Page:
Peer Reviewed Articles

Alpha Tocopheryl Succinate in Cancer Care

by Tina Kaczor, ND, FABNO
06-01-2011 
dl-alpha tocopheryl succinate (aTOS) is an analogue of alpha-tocopherol (vitamin E) with unique biological properties. Unlike its parent compound, aTOS does not have a redox potential and is therefore not an antioxidant. Its ability to prolong cell cycle arrest, induce apoptosis, and act as a radiosensitizer make aTOS a compound of great interest in integrative cancer care. In vitro and in vivo evidence suggests it is capable of simultaneously protecting normal cells from chromosomal damage while potentiating cytotoxicity of conventional therapies.

Probiotics for the Prevention of Childhood Eczema

by Barry W. Ritz, PhD
05-01-2011 
The prevalence of eczema has increased during the past few decades and continues to rise. Furthermore, childhood eczema is associated with the development of allergy later in life. As a result, there is considerable interest in identifying effective treatments to prevent eczema and, possibly, halt the progression of allergic disease.

Glucosamine: Bottom Line Monograph

by Natural Standard
05-01-2011 
Glucosamine is a natural compound that is found in healthy cartilage. Glucosamine sulfate is a normal constituent of glycoaminoglycans in cartilage matrix and synovial fluid. Available evidence from randomized controlled trials supports the use of glucosamine sulfate in the treatment of osteoarthritis, particularly of the knee. It is believed that the sulfate moiety provides clinical benefit in the synovial fluid by strengthening cartilage and aiding glycosaminoglycan synthesis. If this hypothesis is confirmed, it would mean that only the glucosamine sulfate form is effective and non-sulfated glucosamine forms are not effective.

Nutrient Profile: Iodine

by Alan Christianson, ND
04-01-2011 
Iodine is an essential element to human health. Globally, a large percentage of the world's population is affected by iodine deficiency disorders. Iodine-rich diets and iodinization of salt around the world has reduced the prevalence of endemic goiters. In the United States, as well as around the world, the most vulnerable populations to the consequences of iodine deficiency are pregnant women and children. Maintaining adequate iodine status while avoiding acute exposure to large doses of iodine may be the most effective means of lessening iodine-related diseases.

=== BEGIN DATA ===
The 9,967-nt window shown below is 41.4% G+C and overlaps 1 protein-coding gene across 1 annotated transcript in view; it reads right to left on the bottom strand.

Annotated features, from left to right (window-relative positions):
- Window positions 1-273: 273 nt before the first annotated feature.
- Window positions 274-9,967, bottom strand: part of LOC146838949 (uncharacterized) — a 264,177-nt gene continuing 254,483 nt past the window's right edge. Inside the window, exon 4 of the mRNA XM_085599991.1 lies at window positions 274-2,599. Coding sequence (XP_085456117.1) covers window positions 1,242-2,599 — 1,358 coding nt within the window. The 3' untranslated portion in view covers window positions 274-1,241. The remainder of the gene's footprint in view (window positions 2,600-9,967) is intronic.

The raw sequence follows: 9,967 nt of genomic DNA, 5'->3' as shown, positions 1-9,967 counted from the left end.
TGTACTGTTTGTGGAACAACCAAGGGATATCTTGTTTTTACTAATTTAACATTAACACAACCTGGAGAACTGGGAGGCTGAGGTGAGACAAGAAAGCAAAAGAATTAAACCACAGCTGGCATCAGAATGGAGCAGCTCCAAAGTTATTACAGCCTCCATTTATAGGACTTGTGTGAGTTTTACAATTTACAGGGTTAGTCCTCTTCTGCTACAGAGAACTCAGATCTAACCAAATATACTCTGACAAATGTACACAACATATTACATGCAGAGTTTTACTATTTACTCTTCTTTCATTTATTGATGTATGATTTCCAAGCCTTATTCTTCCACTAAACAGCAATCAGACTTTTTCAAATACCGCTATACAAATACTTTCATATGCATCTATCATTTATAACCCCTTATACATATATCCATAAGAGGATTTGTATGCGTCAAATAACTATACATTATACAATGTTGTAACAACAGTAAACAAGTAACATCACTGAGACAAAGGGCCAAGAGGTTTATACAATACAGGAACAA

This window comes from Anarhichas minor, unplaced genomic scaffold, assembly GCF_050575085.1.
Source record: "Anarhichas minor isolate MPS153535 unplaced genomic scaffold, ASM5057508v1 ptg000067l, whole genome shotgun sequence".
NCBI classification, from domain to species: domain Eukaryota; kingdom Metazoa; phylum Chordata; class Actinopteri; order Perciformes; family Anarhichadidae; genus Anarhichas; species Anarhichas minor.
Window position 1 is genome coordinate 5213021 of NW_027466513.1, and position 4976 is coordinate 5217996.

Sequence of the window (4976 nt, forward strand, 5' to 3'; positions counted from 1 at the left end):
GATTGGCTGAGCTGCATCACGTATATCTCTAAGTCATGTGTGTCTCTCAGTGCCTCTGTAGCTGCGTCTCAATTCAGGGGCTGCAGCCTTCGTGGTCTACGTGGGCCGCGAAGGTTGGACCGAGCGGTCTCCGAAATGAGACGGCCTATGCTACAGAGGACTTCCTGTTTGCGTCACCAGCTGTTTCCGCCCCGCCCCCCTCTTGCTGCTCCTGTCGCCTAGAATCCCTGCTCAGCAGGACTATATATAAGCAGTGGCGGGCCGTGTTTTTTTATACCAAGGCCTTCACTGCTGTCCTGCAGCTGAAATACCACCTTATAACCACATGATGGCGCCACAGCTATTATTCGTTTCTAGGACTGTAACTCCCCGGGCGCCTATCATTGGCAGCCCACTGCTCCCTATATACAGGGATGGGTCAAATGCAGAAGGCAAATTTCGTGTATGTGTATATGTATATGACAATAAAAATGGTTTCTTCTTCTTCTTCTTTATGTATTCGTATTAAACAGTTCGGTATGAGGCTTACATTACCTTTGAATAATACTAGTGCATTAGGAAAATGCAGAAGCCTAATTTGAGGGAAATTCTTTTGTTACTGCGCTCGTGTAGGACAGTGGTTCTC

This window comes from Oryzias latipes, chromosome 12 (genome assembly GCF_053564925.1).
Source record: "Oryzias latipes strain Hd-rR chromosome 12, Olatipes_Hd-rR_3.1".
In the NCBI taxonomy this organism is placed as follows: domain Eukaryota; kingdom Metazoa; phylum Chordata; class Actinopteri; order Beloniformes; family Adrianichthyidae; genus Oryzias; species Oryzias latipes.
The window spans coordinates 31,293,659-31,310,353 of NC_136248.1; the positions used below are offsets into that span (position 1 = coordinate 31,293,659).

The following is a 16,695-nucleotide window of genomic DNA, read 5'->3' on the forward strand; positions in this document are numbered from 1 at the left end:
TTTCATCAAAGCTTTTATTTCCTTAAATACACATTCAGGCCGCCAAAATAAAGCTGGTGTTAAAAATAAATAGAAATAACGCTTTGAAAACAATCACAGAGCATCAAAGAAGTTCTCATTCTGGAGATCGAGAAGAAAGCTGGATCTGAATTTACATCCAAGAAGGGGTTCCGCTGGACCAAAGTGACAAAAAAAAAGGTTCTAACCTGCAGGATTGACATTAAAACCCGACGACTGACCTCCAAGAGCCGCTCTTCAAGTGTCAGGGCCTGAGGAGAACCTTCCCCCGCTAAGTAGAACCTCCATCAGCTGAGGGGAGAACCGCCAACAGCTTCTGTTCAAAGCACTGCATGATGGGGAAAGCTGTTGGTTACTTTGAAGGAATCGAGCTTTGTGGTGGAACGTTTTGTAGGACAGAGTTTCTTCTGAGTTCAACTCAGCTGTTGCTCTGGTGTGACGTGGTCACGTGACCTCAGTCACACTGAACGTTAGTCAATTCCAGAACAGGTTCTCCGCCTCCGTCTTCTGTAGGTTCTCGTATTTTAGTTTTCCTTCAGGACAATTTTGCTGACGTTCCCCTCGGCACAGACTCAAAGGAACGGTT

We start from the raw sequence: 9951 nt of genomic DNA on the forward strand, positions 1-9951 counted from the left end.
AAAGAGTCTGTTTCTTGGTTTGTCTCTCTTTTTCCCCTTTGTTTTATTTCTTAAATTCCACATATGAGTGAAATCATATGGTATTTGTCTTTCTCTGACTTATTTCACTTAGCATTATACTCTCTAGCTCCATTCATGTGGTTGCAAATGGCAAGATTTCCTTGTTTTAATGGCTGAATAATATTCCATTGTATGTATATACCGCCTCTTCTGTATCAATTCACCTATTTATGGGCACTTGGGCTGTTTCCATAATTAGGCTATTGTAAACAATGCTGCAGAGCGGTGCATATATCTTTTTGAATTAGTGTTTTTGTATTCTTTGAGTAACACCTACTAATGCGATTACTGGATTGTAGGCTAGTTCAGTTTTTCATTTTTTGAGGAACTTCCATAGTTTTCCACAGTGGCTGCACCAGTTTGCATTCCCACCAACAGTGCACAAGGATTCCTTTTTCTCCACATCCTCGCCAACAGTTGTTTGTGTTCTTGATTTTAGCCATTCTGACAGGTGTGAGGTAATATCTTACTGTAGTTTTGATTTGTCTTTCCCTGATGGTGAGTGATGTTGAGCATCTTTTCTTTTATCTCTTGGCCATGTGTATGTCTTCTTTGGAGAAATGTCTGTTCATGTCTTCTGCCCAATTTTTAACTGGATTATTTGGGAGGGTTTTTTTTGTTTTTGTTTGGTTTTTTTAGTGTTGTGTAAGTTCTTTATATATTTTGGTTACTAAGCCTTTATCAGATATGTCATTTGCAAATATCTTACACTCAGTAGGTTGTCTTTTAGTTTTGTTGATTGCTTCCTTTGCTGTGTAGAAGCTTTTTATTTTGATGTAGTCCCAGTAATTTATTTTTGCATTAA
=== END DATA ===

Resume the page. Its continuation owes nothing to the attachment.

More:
Lycopene's Effects on Health and Diseases

by V. Kalai Selvan, MPharm, PhD
03-01-2011 
Lycopene is present in many fruits and vegetables, with tomatoes and processed tomato products being among the richest sources. This review highlights the scientific documentation of lycopene as a therapeutic agent. Lycopene may alleviate chronic diseases such as cancer and coronary heart disease. Lycopene has also been found effective in the treatment of eye diseases, male infertility, inflammation, and osteoporosis. Experimental, clinical, and epidemiological studies have also established its role in the management of diabetes and hepatoprotection.

The Multifaceted Role of Mast Cells in Cancer

by Jacob Schor, ND, FABNO
02-01-2011 
Mast cells play a dual role in cancer, and their presence in tumor tissue may affect prognosis both positively and negatively. What isn't clear is in which situations mast cells aid tumor growth and in which they suppress it. Published studies are reviewed in an attempt to provide a clinically useful understanding for the practitioner.

The Health Dividend of Glutathione

by Dean P. Jones, PhD
02-01-2011 
Emerging personalized health strategies utilize glutathione (GSH) as a quantitative indicator of health with the expectation that diet selection, GSH supplementation, and lifestyle approaches can be used to manage GSH status, thereby providing a health dividend by protecting against disease development.

Active Hexose Correlated Compound (AHCC) and Immune Outcomes in Humans: A Review

by Barry W. Ritz, PhD
01-01-2011 
Active hexose correlated compound (AHCC) is a fermented mushroom extract that is commercially available and promoted for immune support. This review focuses on safety and efficacy results from human clinical trials that have included subjects with a variety of cancers, as well as healthy populations. Animal data are also briefly discussed in the context of recent human data, with an emphasis on the possible applications of AHCC in promoting resistance to influenza virus infection. Available data suggest that AHCC supplementation clearly affects immune outcomes and immune cell populations--especially natural killer cell activity.

Hypericum for Depression

by Peter Bongiorno, ND, LAc
12-01-2010 
St. Johns wort (Hypericum perforatum) is a very well studied botanical medicine. Despite the vast body of research, controversy still surrounds its effectiveness, and research for use in pregnancy, breastfeeding women, and children is lacking.This review outlines and summarizes a substantial body of information on hypericum for depressive illness. While studying this research and considering the potential benefits of hypericum for depression, it must be clear that the naturopathic and holistic approach should not focus merely on herbal therapy. Instead, a fully integrative plan should promote a multifactorial, individualized approach that includes diet, lifestyle changes, exercise, spiritual and psychological health, physiologic support using nutrients, and patient-specific modalities that may include homeopathy, acupuncture, massage therapy, or hydrotherapy.